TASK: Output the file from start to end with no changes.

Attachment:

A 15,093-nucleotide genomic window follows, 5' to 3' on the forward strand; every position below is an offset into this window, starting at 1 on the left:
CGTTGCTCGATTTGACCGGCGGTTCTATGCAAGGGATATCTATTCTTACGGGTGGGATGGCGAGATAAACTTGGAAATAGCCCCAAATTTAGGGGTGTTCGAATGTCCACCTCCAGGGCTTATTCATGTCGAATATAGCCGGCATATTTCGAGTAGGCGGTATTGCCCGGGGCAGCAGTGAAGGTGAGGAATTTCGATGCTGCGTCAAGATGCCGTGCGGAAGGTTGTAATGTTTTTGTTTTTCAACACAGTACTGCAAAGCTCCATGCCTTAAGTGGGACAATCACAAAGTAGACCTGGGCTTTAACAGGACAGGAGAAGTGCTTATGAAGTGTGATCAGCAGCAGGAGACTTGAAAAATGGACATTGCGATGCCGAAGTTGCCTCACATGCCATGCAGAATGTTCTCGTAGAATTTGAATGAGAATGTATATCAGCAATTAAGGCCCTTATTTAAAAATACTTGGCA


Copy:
A 15,093-nucleotide genomic window follows, 5' to 3' on the forward strand; every position below is an offset into this window, starting at 1 on the left:
CGTTGCTCGATTTGACCGGCGGTTCTATGCAAGGGATATCTATTCTTACGGGTGGGATGGCGAGATAAACTTGGAAATAGCCCCAAATTTAGGGGTGTTCGAATGTCCACCTCCAGGGCTTATTCATGTCGAATATAGCCGGCATATTTCGAGTAGGCGGTATTGCCCGGGGCAGCAGTGAAGGTGAGGAATTTCGATGCTGCGTCAAGATGCCGTGCGGAAGGTTGTAATGTTTTTGTTTTTCAACACAGTACTGCAAAGCTCCATGCCTTAAGTGGGACAATCACAAAGTAGACCTGGGCTTTAACAGGACAGGAGAAGTGCTTATGAAGTGTGATCAGCAGCAGGAGACTTGAAAAATGGACATTGCGATGCCGAAGTTGCCTCACATGCCATGCAGAATGTTCTCGTAGAATTTGAATGAGAATGTATATCAGCAATTAAGGCCCTTATTTAAAAATACTTGGCA